Other reasons especially in rural areas include the perception of the journey to the school or the classroom environment as unsafe, poor infrastructure especially lack of toilets for girls, and distance from the home. Early marriage is another factor with parents wanting to get a girl married off once she enters the teen years with over 45% of women being married by 18 years of age.
One of the ways to overcome this hurdle is to make people aware of the importance of education as a tool that will enable women and girls to not just participate in decisions that affect their lives but also contribute positively to the family and improve their social status. It is essential that the girl child be looked at as an individual with the same rights as a boy and not as someone who will get married and move away to another family. Girls usually outperform boys in the board exams, giving an indication of the potential that the girls can achieve if given the opportunity. Today, there are many role models to inspire like world class sportswomen who have made it to the top from a village background by sheer dint of hard work like P. T. Usha, Mary Kom, Karnam Malleswari, Deepika Kumari and Hima Das. There are women like Indra Nooyi, Kiran Mazumdar Shaw, Vinita Bali, Renu Sud Karnad, Renuka Ramnath and others who have made it to the top of the business world to motivate other girls to strive for the top.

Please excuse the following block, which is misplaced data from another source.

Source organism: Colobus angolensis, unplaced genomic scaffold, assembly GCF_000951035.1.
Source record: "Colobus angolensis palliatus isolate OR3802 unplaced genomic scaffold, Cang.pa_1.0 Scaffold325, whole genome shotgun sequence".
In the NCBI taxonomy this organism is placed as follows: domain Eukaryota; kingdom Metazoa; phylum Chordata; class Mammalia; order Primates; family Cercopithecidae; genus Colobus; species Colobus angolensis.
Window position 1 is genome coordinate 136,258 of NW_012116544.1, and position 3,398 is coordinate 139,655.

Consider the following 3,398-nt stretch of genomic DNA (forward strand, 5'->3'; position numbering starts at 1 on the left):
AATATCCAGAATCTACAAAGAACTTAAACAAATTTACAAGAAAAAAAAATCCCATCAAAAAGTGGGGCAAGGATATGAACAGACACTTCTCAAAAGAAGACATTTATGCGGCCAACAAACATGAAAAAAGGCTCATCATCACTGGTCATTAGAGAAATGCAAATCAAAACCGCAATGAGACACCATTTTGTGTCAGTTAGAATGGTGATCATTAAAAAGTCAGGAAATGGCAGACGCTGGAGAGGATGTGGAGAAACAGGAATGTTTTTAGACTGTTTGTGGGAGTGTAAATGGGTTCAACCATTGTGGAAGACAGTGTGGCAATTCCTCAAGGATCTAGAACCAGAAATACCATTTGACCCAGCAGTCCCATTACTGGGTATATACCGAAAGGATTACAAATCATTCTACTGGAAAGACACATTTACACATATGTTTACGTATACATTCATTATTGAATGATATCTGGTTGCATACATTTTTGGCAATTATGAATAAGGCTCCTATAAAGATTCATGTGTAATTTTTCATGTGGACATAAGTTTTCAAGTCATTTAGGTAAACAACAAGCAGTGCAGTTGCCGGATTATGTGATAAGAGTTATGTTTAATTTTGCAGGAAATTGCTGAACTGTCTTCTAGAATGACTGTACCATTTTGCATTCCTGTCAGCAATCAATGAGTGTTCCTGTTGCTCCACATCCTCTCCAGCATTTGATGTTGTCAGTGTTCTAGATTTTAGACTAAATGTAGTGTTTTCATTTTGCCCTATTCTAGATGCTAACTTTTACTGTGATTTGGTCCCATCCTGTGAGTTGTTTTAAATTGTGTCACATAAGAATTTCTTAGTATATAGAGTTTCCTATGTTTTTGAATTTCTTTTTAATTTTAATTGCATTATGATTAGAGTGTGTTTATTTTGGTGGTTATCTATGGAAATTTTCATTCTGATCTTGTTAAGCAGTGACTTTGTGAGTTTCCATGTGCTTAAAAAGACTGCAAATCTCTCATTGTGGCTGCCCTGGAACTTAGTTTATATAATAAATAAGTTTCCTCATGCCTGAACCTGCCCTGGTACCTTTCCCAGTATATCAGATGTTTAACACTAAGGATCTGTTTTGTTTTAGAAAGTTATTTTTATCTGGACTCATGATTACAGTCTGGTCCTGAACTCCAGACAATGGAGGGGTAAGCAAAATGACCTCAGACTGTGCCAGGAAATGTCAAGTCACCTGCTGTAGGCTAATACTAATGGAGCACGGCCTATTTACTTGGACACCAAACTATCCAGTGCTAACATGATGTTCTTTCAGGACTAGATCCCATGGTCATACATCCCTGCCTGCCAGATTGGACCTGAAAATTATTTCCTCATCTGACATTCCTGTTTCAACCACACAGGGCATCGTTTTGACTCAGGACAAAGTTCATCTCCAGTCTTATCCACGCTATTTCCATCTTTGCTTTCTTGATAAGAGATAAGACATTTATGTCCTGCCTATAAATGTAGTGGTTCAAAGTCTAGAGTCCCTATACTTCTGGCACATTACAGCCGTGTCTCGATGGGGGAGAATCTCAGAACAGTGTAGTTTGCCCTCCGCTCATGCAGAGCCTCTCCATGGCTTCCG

But for the girl child who want to emulate her idols, efforts like the Beti Bachao, Beti Padhao have to be bolstered by the private sector who can effectively use CSR initiatives to promote the cause of education of the girl child. It is heartening to see corporates support innovative initiatives to further the cause of girl child education. Some examples are M&M’s Nanhi Kali project that works towards educating the girl child and has an objective of providing 10 years of quality education to girls from economically disadvantaged families.
We also see driven individuals like Rana Uppalapati, businessman and international skater who is skating 6000 km across the country on skates to cover the Indian Golden Quadrilateral over the next 90 days. Flagged off from the Titan watch factory at Hosur, this ECHO - ‘Educate to carry her onwards’ initiative intends to raise funds for the education of 25,000 underprivileged girl children and create awareness among 6 lakh children on child safety, especially on ‘good touch and bad’. CII-YI, IIMPACT, Nanhi Kali and Titan will carry out 6000 awareness sessions for children on ‘Good Touch and Bad Touch’ as part of ECHO programme.
There are many more individuals, corporates and NGOs working silently, ceaselessly towards the cause of girl child education and helping the nation overcome the challenge of making India a better place for girls with equal opportunity in education. After all, as Nelson Mandela put it, ‘Education is the most powerful weapon which you can use to change the world.’
Disclaimer: The views expressed in the article above are those of the authors' and do not necessarily represent or reflect the views of this publishing house